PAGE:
[i] Alan and I worked together for a ten month period at the Library of Congress spread over a couple of years listening to all the African American music found in the holdings of the current Folklife Center (p.382). We put together a series of albums that I edited that later became the core of “The Deep River of Song” portion of The Alan Lomax Collection from Rounder Records. Alan and I also remained friends until his death after that time in spite of the intensity of the experience for us both and our later geographical distance.

[ii] John and I are friends from our time at The University of Pennsylvania, he as a professor and I as a graduate student in Folklore and Folklife. I was even his T.A. in the jazz course he taught there and we spent much time together mulling over many topics of mutual interest. This took place over some five years in the 1980s.

[iii] Since beginning this review, the Global Jukebox idea has become a reality via the Association for Cultural Equity in NYC that Alan began – their site may be seen at on the internet and the jukebox sampled there.

[iv] A fine biography of his father has been written by Nolan Porterfield, The Last Cavalier: The Life & Times of John A. Lomax, 1876-1948. University of Illinois Press (2001) Urbana/Chicago.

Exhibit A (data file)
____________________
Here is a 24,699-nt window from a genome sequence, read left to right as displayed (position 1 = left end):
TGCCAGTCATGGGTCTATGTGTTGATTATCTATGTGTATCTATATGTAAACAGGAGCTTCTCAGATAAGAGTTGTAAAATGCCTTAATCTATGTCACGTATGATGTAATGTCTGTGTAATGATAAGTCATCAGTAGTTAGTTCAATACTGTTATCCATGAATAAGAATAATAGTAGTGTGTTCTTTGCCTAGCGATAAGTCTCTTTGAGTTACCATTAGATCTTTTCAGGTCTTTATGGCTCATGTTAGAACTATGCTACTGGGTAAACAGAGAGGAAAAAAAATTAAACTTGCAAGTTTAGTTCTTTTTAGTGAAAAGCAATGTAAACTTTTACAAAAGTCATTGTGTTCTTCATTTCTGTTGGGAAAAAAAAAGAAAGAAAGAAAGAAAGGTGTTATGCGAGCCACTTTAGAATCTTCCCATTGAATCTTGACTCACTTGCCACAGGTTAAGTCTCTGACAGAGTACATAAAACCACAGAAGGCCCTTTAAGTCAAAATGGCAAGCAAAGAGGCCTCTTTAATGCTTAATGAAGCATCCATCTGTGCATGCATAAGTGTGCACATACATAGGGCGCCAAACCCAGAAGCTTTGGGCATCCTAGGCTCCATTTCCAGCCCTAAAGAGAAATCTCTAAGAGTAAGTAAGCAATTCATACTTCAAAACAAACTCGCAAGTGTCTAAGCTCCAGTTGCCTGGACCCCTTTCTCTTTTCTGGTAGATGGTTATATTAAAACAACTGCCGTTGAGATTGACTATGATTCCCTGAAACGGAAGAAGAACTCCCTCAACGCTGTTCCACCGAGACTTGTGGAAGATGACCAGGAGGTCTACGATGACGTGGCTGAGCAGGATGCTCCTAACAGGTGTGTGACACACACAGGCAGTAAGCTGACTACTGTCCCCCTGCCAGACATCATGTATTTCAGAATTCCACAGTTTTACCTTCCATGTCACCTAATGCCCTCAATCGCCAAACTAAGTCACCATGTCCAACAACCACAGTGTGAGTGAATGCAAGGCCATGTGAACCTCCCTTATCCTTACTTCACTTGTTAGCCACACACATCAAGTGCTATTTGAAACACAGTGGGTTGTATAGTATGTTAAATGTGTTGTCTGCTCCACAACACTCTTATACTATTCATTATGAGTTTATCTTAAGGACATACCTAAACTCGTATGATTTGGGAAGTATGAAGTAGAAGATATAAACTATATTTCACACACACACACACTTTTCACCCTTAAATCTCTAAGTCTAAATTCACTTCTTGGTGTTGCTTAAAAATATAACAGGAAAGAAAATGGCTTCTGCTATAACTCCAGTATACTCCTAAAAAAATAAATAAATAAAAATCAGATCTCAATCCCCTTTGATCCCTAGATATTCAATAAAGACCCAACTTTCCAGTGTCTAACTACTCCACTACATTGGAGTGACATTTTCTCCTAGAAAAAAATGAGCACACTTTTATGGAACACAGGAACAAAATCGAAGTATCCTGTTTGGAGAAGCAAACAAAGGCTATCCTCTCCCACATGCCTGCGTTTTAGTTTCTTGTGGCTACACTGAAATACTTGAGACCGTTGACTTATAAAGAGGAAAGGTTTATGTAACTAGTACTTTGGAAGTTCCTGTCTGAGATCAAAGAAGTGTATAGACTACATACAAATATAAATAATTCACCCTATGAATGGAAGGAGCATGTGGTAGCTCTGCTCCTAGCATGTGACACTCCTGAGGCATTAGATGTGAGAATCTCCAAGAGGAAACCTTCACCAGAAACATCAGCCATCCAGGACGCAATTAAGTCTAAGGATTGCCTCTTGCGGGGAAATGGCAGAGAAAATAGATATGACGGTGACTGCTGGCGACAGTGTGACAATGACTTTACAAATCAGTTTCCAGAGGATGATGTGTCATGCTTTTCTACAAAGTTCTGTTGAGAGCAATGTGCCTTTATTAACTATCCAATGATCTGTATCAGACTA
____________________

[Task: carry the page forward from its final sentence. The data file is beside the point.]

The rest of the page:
[v] I still remember my first year at Penn when fellow students came back from the AFS meetings in Pittsburg. Some had big white buttons with Alan’s picture on them with the international red circle with slash across his face. When I worked with Alan in the LofC archive, he was nicknamed “The Ayatollah” by some staff members there! Always strong responses to Alan – some positive, some negative.

[vi] Szwed’s previous books include the life of Sun Ra (Space is the Place: The Lives and Times Of Sun Ra – Pantheon [1997] NY), a major modern jazz pianist and bandleader who was also an important composer and arranger and, to some, a whack-job; then he tackled Miles Davis (So What: The Life of Miles Davis – Simon & Schuster [2002] NY), another difficult subject! Not for John the easy way out – he seems to like challenges!! Szwed’s work over the years regarding the many aspects of African American culture (especially music) is always interesting and challenging, testing the accepted boundaries, and are also well worth investigating.